This is where Steve Jobs and Mark Zuckerberg went when they had problems

Vinod Joshi, the secretary of the trust who is in charge of a small temple and ashram settled in a picture-postcard valley called Kainchi near Nainital, Uttarakhand had received a call from Larry Brilliant, an American physician and former director of Google’s philanthropic arm Google.org few years ago. Recalling the instance, Joshi, the short and cheerful man with sparkling eyes, who has spent his life in the service of his spiritual guru Neeb Karori Baba at the ashram told “Larry said some Mark would be coming to the ashram for a day.”

Joshi had no clue who Mark Zuckerberg was, as Facebook was not the behemoth that it is today. While he does not remember when he received the call, he does remember that Zuckerberg had flown down to Pantnagar, which is about 65 km from Nainital. He then drove to the ashram of Neeb Karori (mostly called Neem Karoli) Baba, who died in 1973 but still continues to charm many of the high-profile Americans.

During the Indian prime minister’s US tour last week, the Baba’s halo shined bright when Zuckerberg mentioned to Narendra Modi that he had on the advice of Apple founder Steve Jobs visited a temple in India during the early days of Facebook.

At a town hall meeting at Facebook headquarters, Zuckerberg told Modi, “…he (Jobs) told me that in order to reconnect with what I believed as the mission of the company I should visit this temple that he had gone to India early on in his evolution of thinking about what he wanted Apple and his vision of the future to be.”

“So I went and I travelled for almost a month, and seeing people, seeing how people connected, and having the opportunity to feel how much better the world could be if everyone has a strong ability to connect reinforced for me the importance of what we were doing and that is something I’ve always remembered over the last 10 years as we’ve built Facebook.”

Zuckerberg spent 2 days at the ashram

Zuckerberg came with just a book in his hand and even without a change of clothes says Joshi. “He was wearing a trouser which was torn at one knee,” he told Economic Times. As Pantnagar was hit by a storm and flights could not take off, Zuckerberg had to spend two days at the ashram instead of only one day.

Situated beside a bubbling broom, the ashram is surrounded by tall pine-forested mountains, which itself is small for a saint who has an elite following that includes Hollywood star Julia Roberts. It consists of five shrines, of which one is dedicated to his favourite Hanuman. Many of the Baba’s devotees believe that he himself was the human incarnation of monkey God. The sage used to live in a white building with square columns opposite the shrines. Joshi says “We call it the White House.”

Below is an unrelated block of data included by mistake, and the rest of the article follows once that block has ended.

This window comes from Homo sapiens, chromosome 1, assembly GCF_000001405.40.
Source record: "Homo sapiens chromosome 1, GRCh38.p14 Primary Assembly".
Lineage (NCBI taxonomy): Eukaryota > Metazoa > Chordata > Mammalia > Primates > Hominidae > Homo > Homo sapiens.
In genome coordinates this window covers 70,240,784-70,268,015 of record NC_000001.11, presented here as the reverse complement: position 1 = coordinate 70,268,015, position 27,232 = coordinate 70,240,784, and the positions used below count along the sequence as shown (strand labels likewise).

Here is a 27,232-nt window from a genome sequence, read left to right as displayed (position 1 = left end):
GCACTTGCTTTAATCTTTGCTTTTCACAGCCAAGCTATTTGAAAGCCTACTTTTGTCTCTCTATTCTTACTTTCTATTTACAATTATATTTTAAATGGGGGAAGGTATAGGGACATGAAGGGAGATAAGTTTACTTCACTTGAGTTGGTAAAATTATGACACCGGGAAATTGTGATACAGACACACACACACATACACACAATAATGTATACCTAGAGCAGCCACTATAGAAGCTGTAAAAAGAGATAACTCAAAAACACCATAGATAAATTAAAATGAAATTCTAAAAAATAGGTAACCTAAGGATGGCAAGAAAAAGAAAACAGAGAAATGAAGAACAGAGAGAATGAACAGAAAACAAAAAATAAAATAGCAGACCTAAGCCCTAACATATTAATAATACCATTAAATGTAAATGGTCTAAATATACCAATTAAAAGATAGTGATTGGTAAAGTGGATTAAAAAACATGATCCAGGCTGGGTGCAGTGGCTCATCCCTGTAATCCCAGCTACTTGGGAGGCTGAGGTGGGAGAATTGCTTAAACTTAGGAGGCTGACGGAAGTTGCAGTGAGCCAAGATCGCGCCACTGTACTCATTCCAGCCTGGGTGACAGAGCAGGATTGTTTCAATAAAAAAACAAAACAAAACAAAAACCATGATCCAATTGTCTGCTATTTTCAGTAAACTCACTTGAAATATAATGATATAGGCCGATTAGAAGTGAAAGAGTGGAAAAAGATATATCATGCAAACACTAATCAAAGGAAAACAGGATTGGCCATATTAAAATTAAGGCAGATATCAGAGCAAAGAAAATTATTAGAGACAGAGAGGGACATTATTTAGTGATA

There is a small wooden platform enveloped with a dark woolen blanket scattered with fresh flowers on its verandah – the Baba used to spend most of his day seated on it. There are pictures of the ever-smiling Baba sitting or half lying down with his left palm supporting his head all over the place. He is always seen wearing a blanket.

He wears a Burberry-check blanket, even in the shrine where the Baba lives on in a life-size marble statue. As the evening aarti (lamp service) winds down at the shrine, an ET correspondent tells Rameshwar Dass who is standing at the back of a small crowd of worshippers that the statue is life-like. “Well, almost,” Dass replies with a mischievous smile, his eyes crinkling up crows’ feet on the edges. “He looked quite different.”

A former New York-based photographer, Dass was Jim until the sage gave him his new name. In 1970, when Jim first met Neeb Karori Baba, he stayed for two years by his side.

Baba spoke about Christ

Dass says “The atmosphere around him was very powerful. It was like a spiritual pressure cooker.” When asked what is that attracts foreigners to the sage, thinking for a moment Dass says, “He talked to us a lot about Christ. He used to say that Christ and Hanuman are the same. That Christ never died.”

He says that it was as if he was seeing Christ, when the Baba talked about him. “Tears used to flow from his eyes.” The Baba never gave scriptural lessons or sermons except that he recommended them to be of service to others says Dass. “The idea of service appeals to Christians like us.”

He remembers one of the Baba’s earliest disciples, Ram Dass making fun with him about a giant statue of Hanuman at another ashram of the Baba in Nainital. “Ram Dass said, ‘What would my friends in the US say if they saw me worshipping a giant concrete monkey’,” Dass says with a hearty laugh. It was Richard Alpert or Ram Dass who made Neeb Karori Baba very popular among the elite Americans.

While on vacation from Harvard, Alpert, an American psychologist, met the Baba with fellow psychologist and psychedelics researcher Timothy Leary. He lived many years with the sage and wrote an interestingly designed book ‘Be Here Now’ on him and Hindu philosophy. Written like a graphic novel, the book had an effect on many readers in the US who began to connect with a commune and foundation Alpert had set up in New Mexico.

Alpert, Jim and Larry Brilliant’s evangelism continues to draw followers to the Baba. When the ET correspondent was to take Joshi’s leave, he showed him an email from Brilliant about Steve Jobs. Brilliant, who is also a science adviser to Warner Bros. and president of Skoll Global Threats Fund set up by eBay founder Jeff Skoll, said that Jobs till his last had kept pictures of the saint by his bedside.

“I met Steve when we were all young and the world was full of promise and so, of course, we went to India as spiritual seekers,” he writes in the email. “Girija [Brilliant’s wife] gave him our only blanket from Maharaj ji when Steve was very ill.” Even though Neeb Karori Baba is no more, it is evident that he still continues to be a comforter to many.

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